Mince Pies in A Christmas Carol


In A Christmas Carol, the Cratchit family, despite their modest means, embraces the holiday season with joy and warmth. Their Christmas feast includes a bountiful supply of delicious food, and the description of the Cratchit household is enough to make anyone's mouth water:


"There never was such a goose. Bob said he didn't believe there ever was such a goose cooked. Its tenderness and flavor, size and cheapness, were the themes of universal admiration... and now, without a word of warning from Mrs. Cratchit, they all burst out into a great laugh."

While the goose is the star of the feast, it is accompanied by a delectable array of desserts, including the celebrated mince pie:


"There were more dances, and there were forfeits, and more dances, and there was cake, and there was negus, and there was a great piece of Cold Roast, and there was a great piece of Cold Boiled, and there were mince pies, and plenty of beer."

Charles Dickens’ vivid descriptions of the Cratchit family's Christmas feast, complete with mince pies, helped to popularise the idea of a warm, generous, and festive holiday season. The novella's impact on the perception of Christmas, and its association with heartwarming traditions, remains significant to this day.


a stack of mince pies covered in powdered sugar sit on a wooden serving board on top of a table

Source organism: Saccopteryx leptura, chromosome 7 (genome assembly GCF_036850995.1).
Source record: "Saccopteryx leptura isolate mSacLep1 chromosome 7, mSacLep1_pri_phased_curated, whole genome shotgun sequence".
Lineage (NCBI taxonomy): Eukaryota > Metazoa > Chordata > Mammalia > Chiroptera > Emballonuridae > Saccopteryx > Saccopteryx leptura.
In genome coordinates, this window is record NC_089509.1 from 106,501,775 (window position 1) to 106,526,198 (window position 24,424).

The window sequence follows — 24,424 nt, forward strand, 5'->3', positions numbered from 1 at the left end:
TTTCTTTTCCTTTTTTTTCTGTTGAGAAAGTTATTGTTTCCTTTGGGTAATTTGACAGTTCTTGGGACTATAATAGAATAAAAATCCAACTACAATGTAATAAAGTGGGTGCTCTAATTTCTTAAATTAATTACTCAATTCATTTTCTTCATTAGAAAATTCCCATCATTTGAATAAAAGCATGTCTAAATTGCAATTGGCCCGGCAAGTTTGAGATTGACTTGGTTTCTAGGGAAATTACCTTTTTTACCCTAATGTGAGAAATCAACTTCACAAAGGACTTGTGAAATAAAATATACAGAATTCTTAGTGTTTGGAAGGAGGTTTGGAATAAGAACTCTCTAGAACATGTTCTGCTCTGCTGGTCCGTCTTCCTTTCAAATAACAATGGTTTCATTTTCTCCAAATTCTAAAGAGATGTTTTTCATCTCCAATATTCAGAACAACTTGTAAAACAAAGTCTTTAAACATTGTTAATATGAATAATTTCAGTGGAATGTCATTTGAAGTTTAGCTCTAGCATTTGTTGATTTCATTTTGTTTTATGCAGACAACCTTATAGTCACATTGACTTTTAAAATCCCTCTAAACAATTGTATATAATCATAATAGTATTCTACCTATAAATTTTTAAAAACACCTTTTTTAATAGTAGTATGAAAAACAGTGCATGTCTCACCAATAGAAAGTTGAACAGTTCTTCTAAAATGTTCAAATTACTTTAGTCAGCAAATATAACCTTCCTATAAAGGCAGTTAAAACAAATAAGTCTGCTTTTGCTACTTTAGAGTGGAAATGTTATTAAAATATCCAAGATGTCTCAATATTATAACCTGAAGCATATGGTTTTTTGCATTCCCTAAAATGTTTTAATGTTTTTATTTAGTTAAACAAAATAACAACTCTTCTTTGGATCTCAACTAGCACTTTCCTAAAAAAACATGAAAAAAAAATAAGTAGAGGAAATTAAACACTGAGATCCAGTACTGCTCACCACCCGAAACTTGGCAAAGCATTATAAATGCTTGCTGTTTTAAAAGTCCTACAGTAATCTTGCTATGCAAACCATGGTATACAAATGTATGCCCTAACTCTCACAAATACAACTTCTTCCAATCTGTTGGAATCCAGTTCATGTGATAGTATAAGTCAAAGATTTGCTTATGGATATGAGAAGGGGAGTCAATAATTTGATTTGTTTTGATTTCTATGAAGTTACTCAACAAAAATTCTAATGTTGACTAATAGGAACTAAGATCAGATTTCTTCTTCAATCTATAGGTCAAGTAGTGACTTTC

The Victorian Influence on Mince Pies


During the Victorian era, mince pies saw a transformation from their earlier, meat-laden versions to the sweet, fruity pies we know today.


Hannah Glasse, in her Art of Cookery, directs readers to blend various dried fruits with apples, sugar, and suet and then layer it with mixed peel and red wine before baking. Unlike her predecessors, Glasse gives you the choice of adding finely minced meat to the filling.


During the reign of Queen Victoria, our modern interpretation of sweet mince pies finally started appearing regularly on the table and in literature and art, thanks to good old Mrs Isabella Beeton and her prolific books on household management.


This shift toward a sweeter filling was partly influenced by the changing tastes of the time, as well as the desire to make these treats more accessible to a wider audience.


Mince Pies and the Christmas Table Today


In modern times, mince pies are a staple of the Christmas table, enjoyed by people of all ages. The sweet, spiced fruit mincemeat enclosed in buttery pastry is a treat that signals the arrival of the holiday season (often much earlier than we’d like!)


While many choose to buy shop-bought, at Bookish Bakes, we always argue that homemade is simply better!


Making your own mince pies is such a rewarding and mindful experience. It gives you the chance to slow down during the busy holiday season and connect with the long history behind the food while you bake.



Our Mince Pies baking kit makes the process incredibly easy by providing you with everything you need to bake up these beautiful flaky pastry treats for your family and friends this holiday season.